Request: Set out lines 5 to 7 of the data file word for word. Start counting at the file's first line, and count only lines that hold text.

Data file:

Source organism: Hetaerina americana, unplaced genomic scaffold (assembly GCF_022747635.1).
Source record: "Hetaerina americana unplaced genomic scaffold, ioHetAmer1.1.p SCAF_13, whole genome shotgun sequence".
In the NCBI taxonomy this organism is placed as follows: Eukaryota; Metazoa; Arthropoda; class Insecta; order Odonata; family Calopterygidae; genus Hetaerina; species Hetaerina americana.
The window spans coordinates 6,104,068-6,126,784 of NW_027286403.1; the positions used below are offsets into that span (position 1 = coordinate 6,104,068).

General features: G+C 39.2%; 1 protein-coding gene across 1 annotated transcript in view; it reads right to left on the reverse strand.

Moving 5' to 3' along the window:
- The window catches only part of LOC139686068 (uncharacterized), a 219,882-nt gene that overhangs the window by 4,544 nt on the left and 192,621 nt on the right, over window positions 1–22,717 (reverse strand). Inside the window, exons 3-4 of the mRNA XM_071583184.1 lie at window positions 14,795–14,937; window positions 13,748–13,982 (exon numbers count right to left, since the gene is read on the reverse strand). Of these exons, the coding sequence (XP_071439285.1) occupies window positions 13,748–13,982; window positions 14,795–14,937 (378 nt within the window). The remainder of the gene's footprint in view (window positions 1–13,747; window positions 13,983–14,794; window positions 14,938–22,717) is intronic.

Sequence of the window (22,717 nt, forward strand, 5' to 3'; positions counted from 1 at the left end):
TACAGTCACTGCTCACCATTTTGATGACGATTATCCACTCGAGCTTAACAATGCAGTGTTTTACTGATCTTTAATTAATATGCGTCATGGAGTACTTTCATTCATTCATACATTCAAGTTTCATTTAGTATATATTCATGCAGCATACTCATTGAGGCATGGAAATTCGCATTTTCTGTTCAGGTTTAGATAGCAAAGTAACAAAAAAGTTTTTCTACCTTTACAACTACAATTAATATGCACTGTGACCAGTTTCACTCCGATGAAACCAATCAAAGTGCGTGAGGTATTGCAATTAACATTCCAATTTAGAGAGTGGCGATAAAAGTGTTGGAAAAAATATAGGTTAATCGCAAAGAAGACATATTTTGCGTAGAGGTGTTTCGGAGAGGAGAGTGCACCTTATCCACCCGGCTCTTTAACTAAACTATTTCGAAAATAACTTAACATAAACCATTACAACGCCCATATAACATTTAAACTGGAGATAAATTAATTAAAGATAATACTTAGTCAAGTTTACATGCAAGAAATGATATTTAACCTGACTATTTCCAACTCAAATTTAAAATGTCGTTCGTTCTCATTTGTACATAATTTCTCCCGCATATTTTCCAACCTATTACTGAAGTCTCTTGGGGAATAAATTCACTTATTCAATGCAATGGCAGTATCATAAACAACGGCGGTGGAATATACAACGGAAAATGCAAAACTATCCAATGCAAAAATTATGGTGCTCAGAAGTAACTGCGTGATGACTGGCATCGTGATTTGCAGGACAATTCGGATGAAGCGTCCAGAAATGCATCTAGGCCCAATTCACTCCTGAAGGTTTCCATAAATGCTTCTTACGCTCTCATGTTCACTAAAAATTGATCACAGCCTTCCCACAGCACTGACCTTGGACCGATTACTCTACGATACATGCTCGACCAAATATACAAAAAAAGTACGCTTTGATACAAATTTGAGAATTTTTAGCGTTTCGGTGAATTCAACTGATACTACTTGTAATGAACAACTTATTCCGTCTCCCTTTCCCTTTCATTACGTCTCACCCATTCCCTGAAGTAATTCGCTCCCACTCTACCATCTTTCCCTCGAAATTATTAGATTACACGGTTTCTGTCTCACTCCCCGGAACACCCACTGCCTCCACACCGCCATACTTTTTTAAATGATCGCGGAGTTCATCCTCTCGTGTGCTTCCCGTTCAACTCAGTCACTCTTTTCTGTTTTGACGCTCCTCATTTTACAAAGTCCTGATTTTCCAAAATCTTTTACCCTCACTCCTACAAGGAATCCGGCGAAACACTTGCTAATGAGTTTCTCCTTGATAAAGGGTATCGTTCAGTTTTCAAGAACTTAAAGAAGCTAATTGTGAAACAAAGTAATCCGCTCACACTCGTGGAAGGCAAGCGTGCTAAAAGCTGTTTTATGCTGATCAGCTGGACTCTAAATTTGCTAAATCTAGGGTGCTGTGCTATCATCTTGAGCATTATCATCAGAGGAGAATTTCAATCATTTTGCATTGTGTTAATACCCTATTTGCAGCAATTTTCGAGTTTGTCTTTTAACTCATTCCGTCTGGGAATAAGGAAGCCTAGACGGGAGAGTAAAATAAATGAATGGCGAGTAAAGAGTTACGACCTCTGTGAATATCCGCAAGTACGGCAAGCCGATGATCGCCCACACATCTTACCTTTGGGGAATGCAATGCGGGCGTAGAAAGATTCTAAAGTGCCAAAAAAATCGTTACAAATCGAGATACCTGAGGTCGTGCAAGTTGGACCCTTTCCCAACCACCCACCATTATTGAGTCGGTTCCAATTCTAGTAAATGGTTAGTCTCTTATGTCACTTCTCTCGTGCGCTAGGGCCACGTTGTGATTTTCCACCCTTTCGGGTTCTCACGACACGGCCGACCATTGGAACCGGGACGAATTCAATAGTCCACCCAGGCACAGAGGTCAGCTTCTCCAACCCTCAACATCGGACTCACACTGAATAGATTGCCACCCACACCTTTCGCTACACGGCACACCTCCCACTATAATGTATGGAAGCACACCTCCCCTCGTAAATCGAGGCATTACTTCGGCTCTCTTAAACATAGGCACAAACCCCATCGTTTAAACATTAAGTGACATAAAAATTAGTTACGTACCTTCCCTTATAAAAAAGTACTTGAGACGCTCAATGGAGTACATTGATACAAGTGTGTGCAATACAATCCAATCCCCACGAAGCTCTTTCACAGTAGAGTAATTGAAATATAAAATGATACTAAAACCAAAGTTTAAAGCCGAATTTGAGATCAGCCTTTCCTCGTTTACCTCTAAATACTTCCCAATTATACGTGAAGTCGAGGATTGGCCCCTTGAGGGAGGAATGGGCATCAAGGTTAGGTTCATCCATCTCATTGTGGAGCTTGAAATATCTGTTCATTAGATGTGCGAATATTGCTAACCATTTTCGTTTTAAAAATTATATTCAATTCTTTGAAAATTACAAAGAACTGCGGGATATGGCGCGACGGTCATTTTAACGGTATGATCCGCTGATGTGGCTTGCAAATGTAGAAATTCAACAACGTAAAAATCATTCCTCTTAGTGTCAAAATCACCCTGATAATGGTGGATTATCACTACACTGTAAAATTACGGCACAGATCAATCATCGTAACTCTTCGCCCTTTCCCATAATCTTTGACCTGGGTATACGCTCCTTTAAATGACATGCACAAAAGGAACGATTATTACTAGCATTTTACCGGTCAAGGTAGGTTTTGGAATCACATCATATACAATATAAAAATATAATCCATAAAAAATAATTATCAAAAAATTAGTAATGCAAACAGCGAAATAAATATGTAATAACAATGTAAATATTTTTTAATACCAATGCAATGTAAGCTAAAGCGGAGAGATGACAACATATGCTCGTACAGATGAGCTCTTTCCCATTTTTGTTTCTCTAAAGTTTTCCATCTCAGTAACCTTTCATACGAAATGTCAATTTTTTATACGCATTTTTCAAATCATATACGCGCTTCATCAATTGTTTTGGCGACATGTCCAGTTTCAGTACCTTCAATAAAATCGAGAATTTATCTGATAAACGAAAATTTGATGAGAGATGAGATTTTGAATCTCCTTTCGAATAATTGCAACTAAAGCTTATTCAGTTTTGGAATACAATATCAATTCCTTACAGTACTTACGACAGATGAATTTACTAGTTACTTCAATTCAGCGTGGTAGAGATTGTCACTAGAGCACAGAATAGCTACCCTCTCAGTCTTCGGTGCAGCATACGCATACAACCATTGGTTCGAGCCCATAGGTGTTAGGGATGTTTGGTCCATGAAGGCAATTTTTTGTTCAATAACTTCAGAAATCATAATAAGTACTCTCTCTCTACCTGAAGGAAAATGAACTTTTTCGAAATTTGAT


General features: G+C 39.2%; 1 protein-coding gene across 1 annotated transcript in view; it reads right to left on the reverse strand.

Moving 5' to 3' along the window:
- The window catches only part of LOC139686068 (uncharacterized), a 219,882-nt gene that overhangs the window by 4,544 nt on the left and 192,621 nt on the right, over window positions 1–22,717 (reverse strand). Inside the window, exons 3-4 of the mRNA XM_071583184.1 lie at window positions 14,795–14,937; window positions 13,748–13,982 (exon numbers count right to left, since the gene is read on the reverse strand). Of these exons, the coding sequence (XP_071439285.1) occupies window positions 13,748–13,982; window positions 14,795–14,937 (378 nt within the window). The remainder of the gene's footprint in view (window positions 1–13,747; window positions 13,983–14,794; window positions 14,938–22,717) is intronic.